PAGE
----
Renault's latest concept EV is literally a transformer that works for both city driving and long trips. The Morphoz EV in "City" mode normally has a 40 kWh battery that's good for 90 percent of driving in cities or suburbs. However, for the 10 percent of the time you take it on long trips, it can stretch in size to "Travel" mode and accommodate an additional 50 kWh battery extender pack. Drivers can install it at special stations through a flap in the bottom of the Morphoz "in just a few seconds," leaving you with 700 km (434 miles) of highway range.
When in Travel mode, the body lengthens by 20 cm (8 inches) to accommodate the extra battery and make the cabin more comfortable for a long voyage. It does that via the "active bodywork," consisting of fighter-plane like side flaps that can move to allow the chassis to slide from one mode to another. The rear bumper, quarter lights and air deflectors also move to make the vehicle more aerodynamic on the road and more practical in the city.
Once your trip has finished, "the user stops at a station to return the extra batteries and revert to the original 40 kWh capacity of the vehicle's City configuration," Renault said in a press release for the (now defunct) 2020 Geneva Motor Show. The station then recharges the batteries so that they're ready for the next use.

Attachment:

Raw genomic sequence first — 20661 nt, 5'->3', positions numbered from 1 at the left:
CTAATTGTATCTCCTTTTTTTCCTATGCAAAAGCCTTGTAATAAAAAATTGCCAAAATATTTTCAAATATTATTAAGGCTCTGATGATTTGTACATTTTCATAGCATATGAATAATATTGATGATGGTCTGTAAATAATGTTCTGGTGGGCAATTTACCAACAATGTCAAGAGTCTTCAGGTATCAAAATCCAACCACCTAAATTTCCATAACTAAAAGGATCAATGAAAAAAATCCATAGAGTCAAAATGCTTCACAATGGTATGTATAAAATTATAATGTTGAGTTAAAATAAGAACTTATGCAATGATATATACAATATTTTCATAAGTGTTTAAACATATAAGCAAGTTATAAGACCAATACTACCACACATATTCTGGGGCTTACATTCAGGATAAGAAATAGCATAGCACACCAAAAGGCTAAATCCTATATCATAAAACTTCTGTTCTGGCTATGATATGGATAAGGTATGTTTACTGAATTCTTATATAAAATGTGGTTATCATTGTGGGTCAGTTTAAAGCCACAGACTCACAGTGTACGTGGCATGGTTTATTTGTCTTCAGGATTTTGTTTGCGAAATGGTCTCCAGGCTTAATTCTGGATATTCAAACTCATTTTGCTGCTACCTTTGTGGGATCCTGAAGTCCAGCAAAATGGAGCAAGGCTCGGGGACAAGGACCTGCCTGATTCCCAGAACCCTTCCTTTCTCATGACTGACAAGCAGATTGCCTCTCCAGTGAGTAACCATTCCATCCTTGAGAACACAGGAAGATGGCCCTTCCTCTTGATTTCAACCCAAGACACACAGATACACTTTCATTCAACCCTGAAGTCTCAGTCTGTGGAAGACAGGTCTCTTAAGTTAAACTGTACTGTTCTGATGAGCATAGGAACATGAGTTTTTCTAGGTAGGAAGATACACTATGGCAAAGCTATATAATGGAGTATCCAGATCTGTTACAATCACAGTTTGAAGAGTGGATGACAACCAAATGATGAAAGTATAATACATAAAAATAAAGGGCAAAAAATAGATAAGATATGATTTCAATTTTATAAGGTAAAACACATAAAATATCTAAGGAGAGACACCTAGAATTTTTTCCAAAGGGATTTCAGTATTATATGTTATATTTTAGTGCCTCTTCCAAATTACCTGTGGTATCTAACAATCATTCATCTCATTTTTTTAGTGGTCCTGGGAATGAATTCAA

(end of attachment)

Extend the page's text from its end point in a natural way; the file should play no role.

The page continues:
The Morphoz charges by wireless induction at home, special stations and even while driving on roads equipped with induction chargers. When you're not driving the EV, its batteries can be used to power household appliances via vehicle to grid bi-directional technology. In terms of the battery pack size, Renault said "there is no need to produce batteries with a nominal 90 kWh capacity for every vehicle... limiting production in this way is good for the carbon footprint and environment."
Much like the Symbioz concept from 2017, the Morphoz supports level 3 (eyes off, hands off) autonomous driving. That means you'll be able to dictate e-mails or play multimedia content while on the road. However, the automaker notes that its current vehicle lineup only supports level 2 self-driving, and level 3 will only arrive "when permitted by regulations and technological developments."
Like any concept, the Morphoz comes with other futuristic flourishes. It can detect the passengers and driver, then shift the cabin around to suit them. The steering wheel can retract, opening up the "living screen" instrument panel with both driver and infotainment systems (much like the Honda E, which actually put such a system into production). With the lack of a center "B" pillar and extra space opened up by the compact drive train, passengers "can behave as if they were sitting in armchairs around a table," Renault said.
It goes without saying that this is a concept car, and many features like the retractable steering wheel, morphing body panels and more will never arrive on production models. However, some of the ideas it introduced, including the modular platform, long wheelbase and flat floor will feature in future generations of Renault EVs.